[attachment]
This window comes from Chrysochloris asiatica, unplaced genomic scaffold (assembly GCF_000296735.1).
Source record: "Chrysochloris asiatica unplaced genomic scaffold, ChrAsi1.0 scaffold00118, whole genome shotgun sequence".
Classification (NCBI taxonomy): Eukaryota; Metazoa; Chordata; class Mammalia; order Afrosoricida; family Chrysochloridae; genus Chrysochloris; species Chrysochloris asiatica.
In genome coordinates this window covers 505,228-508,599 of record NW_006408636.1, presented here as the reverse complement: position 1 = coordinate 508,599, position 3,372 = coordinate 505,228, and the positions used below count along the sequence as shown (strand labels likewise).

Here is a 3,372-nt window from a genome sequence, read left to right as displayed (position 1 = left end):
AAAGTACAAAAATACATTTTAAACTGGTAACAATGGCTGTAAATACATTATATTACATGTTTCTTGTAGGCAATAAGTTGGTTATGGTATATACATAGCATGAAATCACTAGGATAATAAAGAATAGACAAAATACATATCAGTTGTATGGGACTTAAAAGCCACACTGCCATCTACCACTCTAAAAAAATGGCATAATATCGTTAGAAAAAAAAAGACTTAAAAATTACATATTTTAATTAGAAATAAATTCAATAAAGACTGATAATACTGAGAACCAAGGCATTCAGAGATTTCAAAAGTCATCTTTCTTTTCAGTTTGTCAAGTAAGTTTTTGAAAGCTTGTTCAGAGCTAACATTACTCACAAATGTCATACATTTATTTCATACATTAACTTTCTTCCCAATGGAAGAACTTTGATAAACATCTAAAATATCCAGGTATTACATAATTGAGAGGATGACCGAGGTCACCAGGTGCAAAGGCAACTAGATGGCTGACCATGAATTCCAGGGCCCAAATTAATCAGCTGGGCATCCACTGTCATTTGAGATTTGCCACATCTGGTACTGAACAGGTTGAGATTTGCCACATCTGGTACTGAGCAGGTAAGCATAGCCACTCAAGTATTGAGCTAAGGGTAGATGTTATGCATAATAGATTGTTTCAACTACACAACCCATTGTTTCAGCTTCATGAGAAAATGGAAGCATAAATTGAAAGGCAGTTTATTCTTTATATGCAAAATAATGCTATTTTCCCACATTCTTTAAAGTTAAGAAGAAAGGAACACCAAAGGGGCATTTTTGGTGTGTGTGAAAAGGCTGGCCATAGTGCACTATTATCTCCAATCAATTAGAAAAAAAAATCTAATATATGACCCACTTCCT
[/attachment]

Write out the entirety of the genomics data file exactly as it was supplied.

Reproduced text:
This window comes from Chrysochloris asiatica, unplaced genomic scaffold (assembly GCF_000296735.1).
Source record: "Chrysochloris asiatica unplaced genomic scaffold, ChrAsi1.0 scaffold00118, whole genome shotgun sequence".
Classification (NCBI taxonomy): Eukaryota; Metazoa; Chordata; class Mammalia; order Afrosoricida; family Chrysochloridae; genus Chrysochloris; species Chrysochloris asiatica.
In genome coordinates this window covers 505,228-508,599 of record NW_006408636.1, presented here as the reverse complement: position 1 = coordinate 508,599, position 3,372 = coordinate 505,228, and the positions used below count along the sequence as shown (strand labels likewise).

Here is a 3,372-nt window from a genome sequence, read left to right as displayed (position 1 = left end):
AAAGTACAAAAATACATTTTAAACTGGTAACAATGGCTGTAAATACATTATATTACATGTTTCTTGTAGGCAATAAGTTGGTTATGGTATATACATAGCATGAAATCACTAGGATAATAAAGAATAGACAAAATACATATCAGTTGTATGGGACTTAAAAGCCACACTGCCATCTACCACTCTAAAAAAATGGCATAATATCGTTAGAAAAAAAAAGACTTAAAAATTACATATTTTAATTAGAAATAAATTCAATAAAGACTGATAATACTGAGAACCAAGGCATTCAGAGATTTCAAAAGTCATCTTTCTTTTCAGTTTGTCAAGTAAGTTTTTGAAAGCTTGTTCAGAGCTAACATTACTCACAAATGTCATACATTTATTTCATACATTAACTTTCTTCCCAATGGAAGAACTTTGATAAACATCTAAAATATCCAGGTATTACATAATTGAGAGGATGACCGAGGTCACCAGGTGCAAAGGCAACTAGATGGCTGACCATGAATTCCAGGGCCCAAATTAATCAGCTGGGCATCCACTGTCATTTGAGATTTGCCACATCTGGTACTGAACAGGTTGAGATTTGCCACATCTGGTACTGAGCAGGTAAGCATAGCCACTCAAGTATTGAGCTAAGGGTAGATGTTATGCATAATAGATTGTTTCAACTACACAACCCATTGTTTCAGCTTCATGAGAAAATGGAAGCATAAATTGAAAGGCAGTTTATTCTTTATATGCAAAATAATGCTATTTTCCCACATTCTTTAAAGTTAAGAAGAAAGGAACACCAAAGGGGCATTTTTGGTGTGTGTGAAAAGGCTGGCCATAGTGCACTATTATCTCCAATCAATTAGAAAAAAAAATCTAATATATGACCCACTTCCT